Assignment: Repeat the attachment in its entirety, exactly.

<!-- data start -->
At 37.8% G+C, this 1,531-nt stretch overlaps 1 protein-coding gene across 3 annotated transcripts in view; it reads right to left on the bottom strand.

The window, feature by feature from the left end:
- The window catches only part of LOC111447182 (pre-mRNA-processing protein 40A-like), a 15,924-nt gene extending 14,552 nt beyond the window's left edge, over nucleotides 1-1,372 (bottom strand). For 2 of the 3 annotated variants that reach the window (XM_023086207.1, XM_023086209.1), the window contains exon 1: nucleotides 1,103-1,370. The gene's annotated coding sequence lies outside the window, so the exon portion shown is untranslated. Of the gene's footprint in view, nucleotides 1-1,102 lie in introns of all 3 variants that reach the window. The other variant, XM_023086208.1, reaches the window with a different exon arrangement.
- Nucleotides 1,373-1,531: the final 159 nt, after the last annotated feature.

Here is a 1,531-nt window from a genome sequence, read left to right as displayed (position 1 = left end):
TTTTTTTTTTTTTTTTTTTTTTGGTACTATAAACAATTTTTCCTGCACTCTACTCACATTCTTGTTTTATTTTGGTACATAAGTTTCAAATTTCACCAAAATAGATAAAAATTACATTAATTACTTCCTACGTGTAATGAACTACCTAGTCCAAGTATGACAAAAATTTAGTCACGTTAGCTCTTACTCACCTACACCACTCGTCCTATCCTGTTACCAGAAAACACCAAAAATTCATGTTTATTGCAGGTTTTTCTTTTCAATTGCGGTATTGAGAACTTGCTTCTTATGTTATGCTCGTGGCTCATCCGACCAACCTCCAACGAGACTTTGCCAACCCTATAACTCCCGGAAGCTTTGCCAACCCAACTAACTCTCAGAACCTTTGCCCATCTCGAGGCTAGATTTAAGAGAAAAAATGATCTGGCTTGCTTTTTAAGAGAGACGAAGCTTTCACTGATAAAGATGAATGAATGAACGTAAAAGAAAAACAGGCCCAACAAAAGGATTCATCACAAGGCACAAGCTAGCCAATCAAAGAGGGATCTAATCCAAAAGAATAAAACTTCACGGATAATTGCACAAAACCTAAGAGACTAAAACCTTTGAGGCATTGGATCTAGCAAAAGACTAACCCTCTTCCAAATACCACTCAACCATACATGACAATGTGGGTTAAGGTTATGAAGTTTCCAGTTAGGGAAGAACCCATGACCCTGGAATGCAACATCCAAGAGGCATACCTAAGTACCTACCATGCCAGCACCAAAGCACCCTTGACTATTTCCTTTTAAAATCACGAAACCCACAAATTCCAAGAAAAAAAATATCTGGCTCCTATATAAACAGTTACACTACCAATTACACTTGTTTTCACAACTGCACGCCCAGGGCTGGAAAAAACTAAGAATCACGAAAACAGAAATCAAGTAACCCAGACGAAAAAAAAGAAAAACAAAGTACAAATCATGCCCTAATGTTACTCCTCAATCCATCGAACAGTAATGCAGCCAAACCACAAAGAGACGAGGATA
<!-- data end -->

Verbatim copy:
At 37.8% G+C, this 1,531-nt stretch overlaps 1 protein-coding gene across 3 annotated transcripts in view; it reads right to left on the bottom strand.

The window, feature by feature from the left end:
- The window catches only part of LOC111447182 (pre-mRNA-processing protein 40A-like), a 15,924-nt gene extending 14,552 nt beyond the window's left edge, over nucleotides 1-1,372 (bottom strand). For 2 of the 3 annotated variants that reach the window (XM_023086207.1, XM_023086209.1), the window contains exon 1: nucleotides 1,103-1,370. The gene's annotated coding sequence lies outside the window, so the exon portion shown is untranslated. Of the gene's footprint in view, nucleotides 1-1,102 lie in introns of all 3 variants that reach the window. The other variant, XM_023086208.1, reaches the window with a different exon arrangement.
- Nucleotides 1,373-1,531: the final 159 nt, after the last annotated feature.

Here is a 1,531-nt window from a genome sequence, read left to right as displayed (position 1 = left end):
TTTTTTTTTTTTTTTTTTTTTTGGTACTATAAACAATTTTTCCTGCACTCTACTCACATTCTTGTTTTATTTTGGTACATAAGTTTCAAATTTCACCAAAATAGATAAAAATTACATTAATTACTTCCTACGTGTAATGAACTACCTAGTCCAAGTATGACAAAAATTTAGTCACGTTAGCTCTTACTCACCTACACCACTCGTCCTATCCTGTTACCAGAAAACACCAAAAATTCATGTTTATTGCAGGTTTTTCTTTTCAATTGCGGTATTGAGAACTTGCTTCTTATGTTATGCTCGTGGCTCATCCGACCAACCTCCAACGAGACTTTGCCAACCCTATAACTCCCGGAAGCTTTGCCAACCCAACTAACTCTCAGAACCTTTGCCCATCTCGAGGCTAGATTTAAGAGAAAAAATGATCTGGCTTGCTTTTTAAGAGAGACGAAGCTTTCACTGATAAAGATGAATGAATGAACGTAAAAGAAAAACAGGCCCAACAAAAGGATTCATCACAAGGCACAAGCTAGCCAATCAAAGAGGGATCTAATCCAAAAGAATAAAACTTCACGGATAATTGCACAAAACCTAAGAGACTAAAACCTTTGAGGCATTGGATCTAGCAAAAGACTAACCCTCTTCCAAATACCACTCAACCATACATGACAATGTGGGTTAAGGTTATGAAGTTTCCAGTTAGGGAAGAACCCATGACCCTGGAATGCAACATCCAAGAGGCATACCTAAGTACCTACCATGCCAGCACCAAAGCACCCTTGACTATTTCCTTTTAAAATCACGAAACCCACAAATTCCAAGAAAAAAAATATCTGGCTCCTATATAAACAGTTACACTACCAATTACACTTGTTTTCACAACTGCACGCCCAGGGCTGGAAAAAACTAAGAATCACGAAAACAGAAATCAAGTAACCCAGACGAAAAAAAAGAAAAACAAAGTACAAATCATGCCCTAATGTTACTCCTCAATCCATCGAACAGTAATGCAGCCAAACCACAAAGAGACGAGGATA